“One of the projects we have been working on is compiling a victims’ register. It is an attempt to create a repository of the stories of violence suffered by the people here. We are putting it all together at newpeaceprocess.org. We have got around 200 stories now. And these are very painful stories. We are hopeful that by getting these stories out to the world we will hopefully be able to bring some positive change to this part of the world,” Mehta added.
They are following the model of peace and reconciliation in Colombia, Mehta continued, “where the insurgents and the government after a protracted battle decided to talk. Like in Colombia, we would like the government to take this up formally so that it acknowledges the pain of victims of both sides and awards them suitable compensation, to let them move on.”
After he rejoined the march, Mehta became a focus of attention. In every town or village we entered, there were people ready to receive him and garland him. He invited devotion in particular of Santosh Ahirwar, a fellow marcher brimming with love for life and music. “Gandhiji, would you like to have tea, water, anything to eat?”, “Gandhiji, are you doing alright?”, “Gandhiji would you please talk on the phone with my family?”
Santosh wasn’t being sarcastic. For him, as for several other marchers and villagers along the way, Devansh Mehta didn’t exist, only Gandhi did. And Santosh was proud to be sharing space with him, to be walking with him. His reverence would turn to rage whenever Santosh felt Mehta was behaving in a manner that did not suit the stature of Gandhi. “Looks like Gandhi ji has gone bonkers,” he remarked once after seeing Mehta smoking a cigarette.
Simply being around Gandhi ji seemed to cheer Santosh no end, and it showed in his music. Almost every night, as the marchers lay down to sleep, he would sit up with his harmonium and sing. Sometimes he would persuade the bus driver, Mahendra, an expert dholak player, to join him. And as Santosh and Mahendra upped the tempo, people would come around and start dancing.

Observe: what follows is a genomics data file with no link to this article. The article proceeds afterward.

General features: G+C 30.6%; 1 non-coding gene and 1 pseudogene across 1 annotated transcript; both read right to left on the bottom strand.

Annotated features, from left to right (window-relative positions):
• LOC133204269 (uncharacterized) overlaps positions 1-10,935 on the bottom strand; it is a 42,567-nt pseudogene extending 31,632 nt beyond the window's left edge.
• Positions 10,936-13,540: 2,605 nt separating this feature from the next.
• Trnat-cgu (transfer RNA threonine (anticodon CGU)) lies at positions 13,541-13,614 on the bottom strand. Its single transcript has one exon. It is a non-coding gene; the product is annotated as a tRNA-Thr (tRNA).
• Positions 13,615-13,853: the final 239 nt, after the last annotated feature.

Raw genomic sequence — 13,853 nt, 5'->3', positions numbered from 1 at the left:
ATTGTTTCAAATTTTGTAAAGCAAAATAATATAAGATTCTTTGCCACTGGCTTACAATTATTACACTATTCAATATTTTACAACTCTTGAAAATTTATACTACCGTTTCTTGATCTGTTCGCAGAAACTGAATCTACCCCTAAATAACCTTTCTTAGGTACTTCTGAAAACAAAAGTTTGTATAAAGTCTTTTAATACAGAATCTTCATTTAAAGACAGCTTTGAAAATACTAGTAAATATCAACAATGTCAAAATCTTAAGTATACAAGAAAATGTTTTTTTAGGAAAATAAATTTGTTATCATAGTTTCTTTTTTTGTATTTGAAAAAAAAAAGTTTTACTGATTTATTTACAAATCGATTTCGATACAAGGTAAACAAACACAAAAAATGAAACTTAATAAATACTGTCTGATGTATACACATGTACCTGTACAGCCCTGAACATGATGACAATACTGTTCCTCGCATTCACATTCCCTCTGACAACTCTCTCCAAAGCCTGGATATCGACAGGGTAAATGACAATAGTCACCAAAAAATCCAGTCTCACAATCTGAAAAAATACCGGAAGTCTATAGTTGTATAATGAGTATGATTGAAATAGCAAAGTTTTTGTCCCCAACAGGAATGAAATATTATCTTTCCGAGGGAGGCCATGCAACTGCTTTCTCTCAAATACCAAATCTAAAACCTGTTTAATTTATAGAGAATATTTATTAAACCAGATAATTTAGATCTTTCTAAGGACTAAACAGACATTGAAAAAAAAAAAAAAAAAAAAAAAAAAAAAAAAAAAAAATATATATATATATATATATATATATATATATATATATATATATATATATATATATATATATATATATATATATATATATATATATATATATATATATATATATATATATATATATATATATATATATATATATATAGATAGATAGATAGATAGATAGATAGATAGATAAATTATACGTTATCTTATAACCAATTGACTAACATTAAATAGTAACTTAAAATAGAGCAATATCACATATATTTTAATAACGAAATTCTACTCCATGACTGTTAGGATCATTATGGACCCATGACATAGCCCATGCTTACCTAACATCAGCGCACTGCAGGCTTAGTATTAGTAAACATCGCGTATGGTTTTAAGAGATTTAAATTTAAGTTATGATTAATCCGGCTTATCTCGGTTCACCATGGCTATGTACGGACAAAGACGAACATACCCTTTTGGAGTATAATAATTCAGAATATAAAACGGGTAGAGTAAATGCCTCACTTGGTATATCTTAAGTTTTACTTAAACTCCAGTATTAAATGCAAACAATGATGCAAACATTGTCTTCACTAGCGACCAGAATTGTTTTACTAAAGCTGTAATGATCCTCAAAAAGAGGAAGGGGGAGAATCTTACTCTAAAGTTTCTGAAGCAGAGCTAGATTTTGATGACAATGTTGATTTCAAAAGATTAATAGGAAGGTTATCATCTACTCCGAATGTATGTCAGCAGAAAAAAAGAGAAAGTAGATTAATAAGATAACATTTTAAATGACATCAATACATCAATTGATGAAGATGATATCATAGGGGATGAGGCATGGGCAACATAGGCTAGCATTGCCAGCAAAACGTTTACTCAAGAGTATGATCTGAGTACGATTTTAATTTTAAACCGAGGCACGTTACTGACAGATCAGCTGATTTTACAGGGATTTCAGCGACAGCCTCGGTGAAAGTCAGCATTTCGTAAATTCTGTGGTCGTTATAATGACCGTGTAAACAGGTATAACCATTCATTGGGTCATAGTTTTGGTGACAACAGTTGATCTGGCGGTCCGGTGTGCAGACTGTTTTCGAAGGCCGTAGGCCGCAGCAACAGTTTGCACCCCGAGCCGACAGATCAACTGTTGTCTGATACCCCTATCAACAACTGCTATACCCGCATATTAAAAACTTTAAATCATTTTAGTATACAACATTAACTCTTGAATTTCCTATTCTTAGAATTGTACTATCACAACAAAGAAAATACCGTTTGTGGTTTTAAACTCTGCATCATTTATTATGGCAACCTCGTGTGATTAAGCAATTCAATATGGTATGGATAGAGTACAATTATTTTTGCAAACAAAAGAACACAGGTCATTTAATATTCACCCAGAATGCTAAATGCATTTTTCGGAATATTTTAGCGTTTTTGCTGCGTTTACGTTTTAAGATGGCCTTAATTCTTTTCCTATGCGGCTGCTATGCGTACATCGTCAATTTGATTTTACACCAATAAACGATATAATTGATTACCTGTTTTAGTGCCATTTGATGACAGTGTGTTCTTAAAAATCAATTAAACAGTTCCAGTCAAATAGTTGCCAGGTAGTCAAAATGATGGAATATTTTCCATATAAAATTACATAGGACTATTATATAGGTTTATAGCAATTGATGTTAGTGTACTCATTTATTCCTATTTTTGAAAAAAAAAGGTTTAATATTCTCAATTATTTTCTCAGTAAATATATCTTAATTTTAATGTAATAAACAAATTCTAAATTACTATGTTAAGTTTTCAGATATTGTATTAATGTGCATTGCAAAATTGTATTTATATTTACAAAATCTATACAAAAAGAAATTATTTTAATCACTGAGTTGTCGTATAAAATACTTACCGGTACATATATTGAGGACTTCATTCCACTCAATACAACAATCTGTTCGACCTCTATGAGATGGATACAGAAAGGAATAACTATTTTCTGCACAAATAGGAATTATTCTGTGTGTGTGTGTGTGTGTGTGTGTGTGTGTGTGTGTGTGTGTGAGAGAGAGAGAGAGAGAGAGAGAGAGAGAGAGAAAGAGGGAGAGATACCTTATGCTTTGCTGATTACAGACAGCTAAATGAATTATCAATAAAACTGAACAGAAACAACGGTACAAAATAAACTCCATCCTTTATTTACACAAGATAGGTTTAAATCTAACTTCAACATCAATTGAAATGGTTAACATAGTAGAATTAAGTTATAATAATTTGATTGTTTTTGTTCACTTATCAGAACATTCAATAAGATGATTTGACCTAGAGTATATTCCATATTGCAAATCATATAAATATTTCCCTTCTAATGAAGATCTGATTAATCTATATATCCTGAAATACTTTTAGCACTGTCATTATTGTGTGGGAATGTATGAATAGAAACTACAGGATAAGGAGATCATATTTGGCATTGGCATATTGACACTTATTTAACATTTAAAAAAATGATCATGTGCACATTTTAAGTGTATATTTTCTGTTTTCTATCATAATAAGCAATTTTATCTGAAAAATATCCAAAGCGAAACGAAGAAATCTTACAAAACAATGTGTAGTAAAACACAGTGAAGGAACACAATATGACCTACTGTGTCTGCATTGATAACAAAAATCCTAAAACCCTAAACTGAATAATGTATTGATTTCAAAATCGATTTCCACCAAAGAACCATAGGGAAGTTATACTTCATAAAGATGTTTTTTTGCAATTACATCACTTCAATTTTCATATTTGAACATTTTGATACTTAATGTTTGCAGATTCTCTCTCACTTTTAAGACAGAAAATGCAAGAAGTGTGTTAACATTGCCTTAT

This was a source of anguish for Bhanji, who had to ensure the marchers got enough rest to wake up early the next day. “Just five minutes more,” Santosh would plead and bargain with her. “We are about to pack up.”
After Mehta’s return, Santosh started singing earlier than usual. Often in jungles, towns and villages where there was little to no phone connectivity and where people were spread over vast landscapes, we slept off to his comforting, soothing voice. For the assembly of tired limbs and drowsy heads that would have been hard to spot in the dark nights spent out in the open, his songs were like beacons of humanity.
Santosh Ahirwar gets people dancing.
There are activists and journalists in Bastar who aren’t sold on Choudhary’s peace initiative. Any peace initiative in a conflict zone, they argue, requires years of sustained interaction with the victims of violence to document the crimes against them and to understand the sort of inclusive, peaceful future they would want for themselves. “What he is doing with his peace marches is good for the camera. But this is not how the work of peace and reconciliation is done in societies ravaged by decades of violence,” a social activist contended.
Kamal Shukla, a journalist who has been reporting from Bastar for nearly 32 years, argued that it's the state which has forced the Adivasis to take up arms. So, any peace process, he said, can work only once the state gives the Adivasis the autonomy that is promised to them under the 5th and 6th schedules of the Indian constitution.